Erica Woolfs it up

Who's Afraid of Virginia Woolf at the Crucible Theatre Sheffield March 16 ' April 7. I''Left to Right John Hopkins as Nick, Lorna Beckett as Honey, Sian Thomas as Martha and Jasper Britton as George. Photo by Craig Fleming.
Who's Afraid of Virginia Woolf at the Crucible Theatre Sheffield March 16 ' April 7. I''Left to Right John Hopkins as Nick, Lorna Beckett as Honey, Sian Thomas as Martha and Jasper Britton as George. Photo by Craig Fleming.

AltHOUGH Who’s Afraid of Virginia Woolf? may have achieved classic status as one of the great American plays of the 20th century, putting on a production at the Crucible Theatre required negotiations with the writer.

Edward Albee is arguably one of the three greatest post-war American playwrights but, unlike Arthur Miller and Tennessee Williams, he is still very much alive and likes to maintain control of his work.

He insists on retaining approval for all productions and thus director Erica Whyman was required to submit details of casting and design before he would give the green light to the production.

Premiered on Broadway in 1962, it concerns George and Martha, a university professor and his wife who invite a younger couple back to their house for drinks and proceed to verbally abuse and humiliate one another in front of their appalled guests.

Many people know Who’s Afraid of Virginia Woolf? from the 1966 movie which provided the perfect vehicle for Richard Burton and Elizabeth Taylor, known for their off-screen tempestuous relationship.

“I know Edward had some quibbles about the film,” says Whyman. “One of the most important things was that Elizabeth Taylor was much younger than Martha in the play.

“She’s intended as a woman in her early fifties and a big part of the friction is that she is married to a man in the prime of his life while she is over various hills. There is a sense of disappointment in George.

“The other thing that’s different is that the play is much funnier. In the film this darkness overwhelms you sometimes, whereas the play understands that there is an audience present.

“It is consistently funny and a silliness comes through that shows Albee was influenced by some of the contemporary cartoonists. There’s a Goon-like humour.”

Erica Whyman, artistic director of Northern Stage with whom this is a co-production, previously directed Harold Pinter’s The Birthday Party at the Crucible.

“One thing that’s exciting about the Crucible stage is the sense of the audience in the room. They are very close to the actors,” she says.

“You feel you are spending the night with George and Martha. They have had a lot to drink. It’s around 2am already and follows a crazy evening that they have endured. We don’t want it to be shouty, there’s some sophisticated argument. It’s a play with a lot of variety.”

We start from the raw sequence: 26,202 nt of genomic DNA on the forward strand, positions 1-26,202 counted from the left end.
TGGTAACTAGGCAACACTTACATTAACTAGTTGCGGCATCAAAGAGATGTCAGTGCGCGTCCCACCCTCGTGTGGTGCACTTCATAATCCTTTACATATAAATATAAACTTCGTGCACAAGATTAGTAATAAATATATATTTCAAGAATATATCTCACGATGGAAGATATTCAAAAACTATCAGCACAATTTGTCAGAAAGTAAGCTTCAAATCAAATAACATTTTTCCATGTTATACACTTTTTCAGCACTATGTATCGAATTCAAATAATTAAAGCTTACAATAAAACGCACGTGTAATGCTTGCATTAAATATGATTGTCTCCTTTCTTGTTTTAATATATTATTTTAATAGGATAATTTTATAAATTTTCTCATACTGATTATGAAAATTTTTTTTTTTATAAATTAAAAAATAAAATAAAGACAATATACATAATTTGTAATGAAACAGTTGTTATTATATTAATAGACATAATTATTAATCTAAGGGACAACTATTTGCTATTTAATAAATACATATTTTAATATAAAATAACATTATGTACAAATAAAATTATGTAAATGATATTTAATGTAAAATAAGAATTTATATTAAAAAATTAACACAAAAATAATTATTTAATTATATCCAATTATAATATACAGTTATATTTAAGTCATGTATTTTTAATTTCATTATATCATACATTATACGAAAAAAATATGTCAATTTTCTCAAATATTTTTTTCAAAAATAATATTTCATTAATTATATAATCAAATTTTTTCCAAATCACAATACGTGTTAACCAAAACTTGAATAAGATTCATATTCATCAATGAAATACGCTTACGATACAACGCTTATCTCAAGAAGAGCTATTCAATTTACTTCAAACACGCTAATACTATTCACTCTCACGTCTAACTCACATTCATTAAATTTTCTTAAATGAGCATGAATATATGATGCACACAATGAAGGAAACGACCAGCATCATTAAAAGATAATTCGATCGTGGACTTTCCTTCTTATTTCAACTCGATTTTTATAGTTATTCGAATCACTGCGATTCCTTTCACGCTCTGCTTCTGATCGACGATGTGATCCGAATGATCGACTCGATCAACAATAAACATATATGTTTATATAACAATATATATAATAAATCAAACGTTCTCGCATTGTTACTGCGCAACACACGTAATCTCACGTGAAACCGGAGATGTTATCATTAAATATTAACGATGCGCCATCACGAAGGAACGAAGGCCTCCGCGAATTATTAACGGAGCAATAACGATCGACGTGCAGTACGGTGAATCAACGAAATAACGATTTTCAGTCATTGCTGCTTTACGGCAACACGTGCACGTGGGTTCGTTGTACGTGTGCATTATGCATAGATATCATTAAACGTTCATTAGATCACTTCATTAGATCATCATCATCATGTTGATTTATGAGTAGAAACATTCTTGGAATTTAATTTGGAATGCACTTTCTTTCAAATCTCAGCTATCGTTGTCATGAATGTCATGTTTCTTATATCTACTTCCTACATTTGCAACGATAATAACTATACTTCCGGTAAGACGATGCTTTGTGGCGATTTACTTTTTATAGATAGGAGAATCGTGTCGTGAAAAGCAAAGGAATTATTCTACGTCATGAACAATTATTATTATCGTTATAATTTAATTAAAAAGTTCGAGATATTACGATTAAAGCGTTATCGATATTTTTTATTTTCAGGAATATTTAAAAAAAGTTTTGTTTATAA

Northern Stage regularly tours from its base at the Newcastle Playhouse to Sheffield and it was when Whyman brought Oh What a Lovely War! last year that she and her Sheffield Theatres counterpart, Daniel Evans, mooted the idea of a co-production.

“Northern Stage has many things in common with Sheffield Theatres including recent refurbishment to the theatres,” says Whyman.

“When I took over in 2005 the company had a reputation for bold adaptations of modern novels such as Animal Farm and Lord of the Flies. I decided on extending that to a fresh take on modern stage classics.

“I felt that a young audience that might cross over from those adaptations might not know those plays.

“So we have done A Doll’s House, Our Friends in the North and O What a Lovely War!

“They all wear politics on their sleeves but are proper human dramas which is important to both Sheffield and us.”

The design for Who’s Afraid of Virginia Woolf? is by Soutra Gilmour, with whom Whyman worked on The Birthday Party. “This is a bit more conceptual,” says the director. “These people do bizarre things but must seem very real.”

Judging by the poster we can expect a Mad Men-style look.

“It’s that period where the sexual revolution hasn’t happened and people are living conventional lives, especially Martha,” observes Whyman.

“That clash of old Fifties values and the dawn of something new.”

Nothing illustrates that more than the fact that the play was poised to take the 1963 drama Pulitzer but the powers that be objected to some of its language and sexual references and overruled its nomination.

“One of the things that drew me to the play is that it feels quite timely,” says Whyman. “There’s a reason we are obsessed with the Sixties and are always looking back to that time because it seemed to be about what matters in life.”

Who’s Afraid of Virginia Woolf? opens at the Crucible next Wednesday and runs until April 7 and transfers to the Newcastle Playhouse from April 12-30.